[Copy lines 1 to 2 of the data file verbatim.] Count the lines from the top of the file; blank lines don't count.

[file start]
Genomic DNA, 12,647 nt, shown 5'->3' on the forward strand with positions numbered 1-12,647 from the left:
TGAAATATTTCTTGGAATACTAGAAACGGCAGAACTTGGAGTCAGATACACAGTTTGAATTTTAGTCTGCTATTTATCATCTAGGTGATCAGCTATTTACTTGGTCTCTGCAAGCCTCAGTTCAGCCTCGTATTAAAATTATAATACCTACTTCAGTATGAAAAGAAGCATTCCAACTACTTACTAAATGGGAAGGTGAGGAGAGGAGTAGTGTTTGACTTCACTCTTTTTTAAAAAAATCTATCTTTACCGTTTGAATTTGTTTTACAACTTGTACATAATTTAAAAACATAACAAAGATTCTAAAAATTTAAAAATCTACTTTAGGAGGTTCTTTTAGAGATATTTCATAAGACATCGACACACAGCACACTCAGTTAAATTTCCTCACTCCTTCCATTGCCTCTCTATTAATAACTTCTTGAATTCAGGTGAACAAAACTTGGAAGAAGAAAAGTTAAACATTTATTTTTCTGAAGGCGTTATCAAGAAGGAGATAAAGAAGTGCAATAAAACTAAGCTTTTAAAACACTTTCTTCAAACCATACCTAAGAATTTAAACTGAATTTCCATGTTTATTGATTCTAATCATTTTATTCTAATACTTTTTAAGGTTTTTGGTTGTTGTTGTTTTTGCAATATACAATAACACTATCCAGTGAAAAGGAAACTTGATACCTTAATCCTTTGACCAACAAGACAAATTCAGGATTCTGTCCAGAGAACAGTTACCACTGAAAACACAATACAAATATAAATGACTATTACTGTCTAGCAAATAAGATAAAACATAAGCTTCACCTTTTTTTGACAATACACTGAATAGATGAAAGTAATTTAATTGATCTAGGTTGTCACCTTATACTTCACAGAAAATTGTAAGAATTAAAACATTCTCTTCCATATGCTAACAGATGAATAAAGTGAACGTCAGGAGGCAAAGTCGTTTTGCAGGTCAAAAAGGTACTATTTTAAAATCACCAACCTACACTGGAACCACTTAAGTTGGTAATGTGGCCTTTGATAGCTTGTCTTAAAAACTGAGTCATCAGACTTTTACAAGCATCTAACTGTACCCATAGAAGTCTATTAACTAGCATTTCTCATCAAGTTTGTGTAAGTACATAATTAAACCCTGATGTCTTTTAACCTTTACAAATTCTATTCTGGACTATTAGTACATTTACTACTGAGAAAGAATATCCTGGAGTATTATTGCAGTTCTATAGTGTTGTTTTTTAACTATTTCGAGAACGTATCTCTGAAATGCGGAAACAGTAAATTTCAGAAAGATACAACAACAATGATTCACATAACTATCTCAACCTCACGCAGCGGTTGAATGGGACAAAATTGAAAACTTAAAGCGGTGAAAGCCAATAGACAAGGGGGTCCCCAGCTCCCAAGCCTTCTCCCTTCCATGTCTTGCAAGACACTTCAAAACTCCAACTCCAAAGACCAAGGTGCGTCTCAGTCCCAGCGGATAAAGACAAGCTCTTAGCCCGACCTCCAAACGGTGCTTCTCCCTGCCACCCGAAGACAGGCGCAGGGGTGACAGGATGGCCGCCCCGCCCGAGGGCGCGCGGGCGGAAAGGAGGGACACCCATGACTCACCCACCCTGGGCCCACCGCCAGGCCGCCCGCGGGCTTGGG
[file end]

Genomic DNA, 12,647 nt, shown 5'->3' on the forward strand with positions numbered 1-12,647 from the left:
TGAAATATTTCTTGGAATACTAGAAACGGCAGAACTTGGAGTCAGATACACAGTTTGAATTTTAGTCTGCTATTTATCATCTAGGTGATCAGCTATTTACTTGGTCTCTGCAAGCCTCAGTTCAGCCTCGTATTAAAATTATAATACCTACTTCAGTATGAAAAGAAGCATTCCAACTACTTACTAAATGGGAAGGTGAGGAGAGGAGTAGTGTTTGACTTCACTCTTTTTTAAAAAAATCTATCTTTACCGTTTGAATTTGTTTTACAACTTGTACATAATTTAAAAACATAACAAAGATTCTAAAAATTTAAAAATCTACTTTAGGAGGTTCTTTTAGAGATATTTCATAAGACATCGACACACAGCACACTCAGTTAAATTTCCTCACTCCTTCCATTGCCTCTCTATTAATAACTTCTTGAATTCAGGTGAACAAAACTTGGAAGAAGAAAAGTTAAACATTTATTTTTCTGAAGGCGTTATCAAGAAGGAGATAAAGAAGTGCAATAAAACTAAGCTTTTAAAACACTTTCTTCAAACCATACCTAAGAATTTAAACTGAATTTCCATGTTTATTGATTCTAATCATTTTATTCTAATACTTTTTAAGGTTTTTGGTTGTTGTTGTTTTTGCAATATACAATAACACTATCCAGTGAAAAGGAAACTTGATACCTTAATCCTTTGACCAACAAGACAAATTCAGGATTCTGTCCAGAGAACAGTTACCACTGAAAACACAATACAAATATAAATGACTATTACTGTCTAGCAAATAAGATAAAACATAAGCTTCACCTTTTTTTGACAATACACTGAATAGATGAAAGTAATTTAATTGATCTAGGTTGTCACCTTATACTTCACAGAAAATTGTAAGAATTAAAACATTCTCTTCCATATGCTAACAGATGAATAAAGTGAACGTCAGGAGGCAAAGTCGTTTTGCAGGTCAAAAAGGTACTATTTTAAAATCACCAACCTACACTGGAACCACTTAAGTTGGTAATGTGGCCTTTGATAGCTTGTCTTAAAAACTGAGTCATCAGACTTTTACAAGCATCTAACTGTACCCATAGAAGTCTATTAACTAGCATTTCTCATCAAGTTTGTGTAAGTACATAATTAAACCCTGATGTCTTTTAACCTTTACAAATTCTATTCTGGACTATTAGTACATTTACTACTGAGAAAGAATATCCTGGAGTATTATTGCAGTTCTATAGTGTTGTTTTTTAACTATTTCGAGAACGTATCTCTGAAATGCGGAAACAGTAAATTTCAGAAAGATACAACAACAATGATTCACATAACTATCTCAACCTCACGCAGCGGTTGAATGGGACAAAATTGAAAACTTAAAGCGGTGAAAGCCAATAGACAAGGGGGTCCCCAGCTCCCAAGCCTTCTCCCTTCCATGTCTTGCAAGACACTTCAAAACTCCAACTCCAAAGACCAAGGTGCGTCTCAGTCCCAGCGGATAAAGACAAGCTCTTAGCCCGACCTCCAAACGGTGCTTCTCCCTGCCACCCGAAGACAGGCGCAGGGGTGACAGGATGGCCGCCCCGCCCGAGGGCGCGCGGGCGGAAAGGAGGGACACCCATGACTCACCCACCCTGGGCCCACCGCCAGGCCGCCCGCGGGCTTGGG